Terrace housing is not preferable in either case (force-choice and free-choice). It reduces the probability of respondents choosing a residence between 1.9 to 4 p.p. when single/semi-detached housing is the baseline reference. Meanwhile, while not significant, apartment or mansion (See Supplementary Table 2 for definitions of housing types) housing is slightly preferred by +0.9 to +1.4 p.p. when respondents decide between the two proposed residences. This finding is interesting as it suggests that individuals who wish to relocate are not concerned about the type of housing they move into, whether it is single/semi-detached houses or apartments/mansions, as long as it is not a terrace house.

In both free-choice and force-choice situations, respondents strongly preferred to avoid residential profiles located in Tokyo’s 23 wards, out of 23 wards but within Tokyo, and outside Tokyo. This finding suggests that respondents find the inner city wards more desirable. Yet, the probability of the proposed residence being chosen vastly differs between the two situations. In the case of force choice, there is no preference for the inner city wards compared to Tokyo’s 23 wards. Also, the preference for residences located out of the 23 wards but within Tokyo, and outside Tokyo is reduced by −11.5 p.p. and −16.6 p.p., respectively. On the other hand, respondents who have the freedom to choose where they live tend to show a decreased likelihood of selecting options other than the inner city. Specifically, the Tokyo 23 wards option experienced a decrease in probability by −2 p.p., while areas out of the 23 wards but within Tokyo saw a larger decline of -5.8 p.p., and those outside Tokyo faced a reduction of −4.7 p.p. This suggests that individuals prefer residing within the inner city more strongly than other choices. However, the reduction in the negative probability between the force-choice and free-choice groups suggests a weak inclination toward leaving Tokyo. However, this preference is not strong enough to be considered a positive one.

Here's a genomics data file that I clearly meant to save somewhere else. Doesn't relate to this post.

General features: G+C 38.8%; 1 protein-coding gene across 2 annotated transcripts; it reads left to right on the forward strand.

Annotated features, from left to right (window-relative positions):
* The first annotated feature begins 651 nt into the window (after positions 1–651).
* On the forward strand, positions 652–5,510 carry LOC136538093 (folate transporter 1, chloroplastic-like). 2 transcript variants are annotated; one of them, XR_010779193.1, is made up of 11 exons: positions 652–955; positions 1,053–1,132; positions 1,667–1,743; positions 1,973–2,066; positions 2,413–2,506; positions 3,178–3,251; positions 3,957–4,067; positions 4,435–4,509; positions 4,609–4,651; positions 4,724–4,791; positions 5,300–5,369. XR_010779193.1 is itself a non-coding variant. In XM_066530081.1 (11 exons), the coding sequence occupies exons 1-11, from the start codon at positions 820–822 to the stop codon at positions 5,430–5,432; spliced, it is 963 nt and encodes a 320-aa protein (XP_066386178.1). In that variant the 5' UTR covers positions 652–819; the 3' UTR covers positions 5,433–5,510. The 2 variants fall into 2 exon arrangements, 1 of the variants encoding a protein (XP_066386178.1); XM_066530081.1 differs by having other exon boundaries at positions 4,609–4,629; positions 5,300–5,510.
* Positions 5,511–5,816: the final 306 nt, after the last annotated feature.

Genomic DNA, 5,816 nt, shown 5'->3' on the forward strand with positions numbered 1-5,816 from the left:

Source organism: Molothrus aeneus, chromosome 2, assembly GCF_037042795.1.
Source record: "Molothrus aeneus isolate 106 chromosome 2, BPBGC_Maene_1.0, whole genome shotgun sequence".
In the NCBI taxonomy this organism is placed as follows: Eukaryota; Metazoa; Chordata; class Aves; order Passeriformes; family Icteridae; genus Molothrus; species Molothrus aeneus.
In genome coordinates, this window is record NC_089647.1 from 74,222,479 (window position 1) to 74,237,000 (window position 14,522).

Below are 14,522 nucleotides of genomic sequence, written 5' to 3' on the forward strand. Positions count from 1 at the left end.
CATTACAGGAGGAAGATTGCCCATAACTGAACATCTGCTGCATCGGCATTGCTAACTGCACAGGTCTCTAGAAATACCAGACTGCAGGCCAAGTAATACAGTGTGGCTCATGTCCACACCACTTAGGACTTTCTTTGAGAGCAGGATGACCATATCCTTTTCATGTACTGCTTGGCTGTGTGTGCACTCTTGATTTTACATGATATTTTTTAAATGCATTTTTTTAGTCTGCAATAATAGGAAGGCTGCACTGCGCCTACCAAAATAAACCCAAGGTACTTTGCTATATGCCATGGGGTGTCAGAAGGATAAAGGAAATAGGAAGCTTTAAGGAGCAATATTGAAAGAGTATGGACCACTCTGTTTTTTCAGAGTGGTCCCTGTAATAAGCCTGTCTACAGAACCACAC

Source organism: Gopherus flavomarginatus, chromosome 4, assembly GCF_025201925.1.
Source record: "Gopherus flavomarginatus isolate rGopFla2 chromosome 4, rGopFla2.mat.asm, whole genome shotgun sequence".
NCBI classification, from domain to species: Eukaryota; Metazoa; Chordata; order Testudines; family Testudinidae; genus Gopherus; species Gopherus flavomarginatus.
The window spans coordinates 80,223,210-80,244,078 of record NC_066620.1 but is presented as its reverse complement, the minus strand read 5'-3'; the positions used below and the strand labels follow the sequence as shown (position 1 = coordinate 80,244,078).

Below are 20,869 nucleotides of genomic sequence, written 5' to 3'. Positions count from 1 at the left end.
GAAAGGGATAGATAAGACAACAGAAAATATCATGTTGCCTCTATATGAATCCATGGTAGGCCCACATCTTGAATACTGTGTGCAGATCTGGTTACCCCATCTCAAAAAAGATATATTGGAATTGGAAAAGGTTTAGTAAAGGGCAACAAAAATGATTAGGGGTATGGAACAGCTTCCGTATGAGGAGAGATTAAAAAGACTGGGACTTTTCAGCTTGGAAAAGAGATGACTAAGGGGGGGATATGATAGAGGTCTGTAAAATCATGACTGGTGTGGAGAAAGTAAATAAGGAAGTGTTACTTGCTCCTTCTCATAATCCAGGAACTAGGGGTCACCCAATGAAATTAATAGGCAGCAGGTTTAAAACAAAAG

The extent of preference to relocate from current residences is shown in Fig. 2. This aligns with the results reported above and shows less tendency to relocate for those residing in the inner-city neighborhoods and neighborhoods located within the Tokyo 23 wards. Figure 3 shows the extent of preference for the proposed neighborhood categories over the current neighborhood in different parts of the study area. Figure 3a, b indicates that the tendency to relocate to inner city neighborhoods or 23 wards is high even among those currently residing in areas within Tokyo but outside 23 wards and outside Tokyo. From Fig. 3d, we can see that the highest percentage (>50% of the choices) of respondents who prefer to move out of Tokyo are currently residing in Bunkyo ward.

Fig. 2
figure 2

The percentage of respondent’s choices to relocate across different parts of the study area.

Fig. 3: The extent of preference to relocate to areas other than the current location.
figure 3

ad to (d) show the preference breakdown for different parts of the study area. Darker colors indicate higher preference.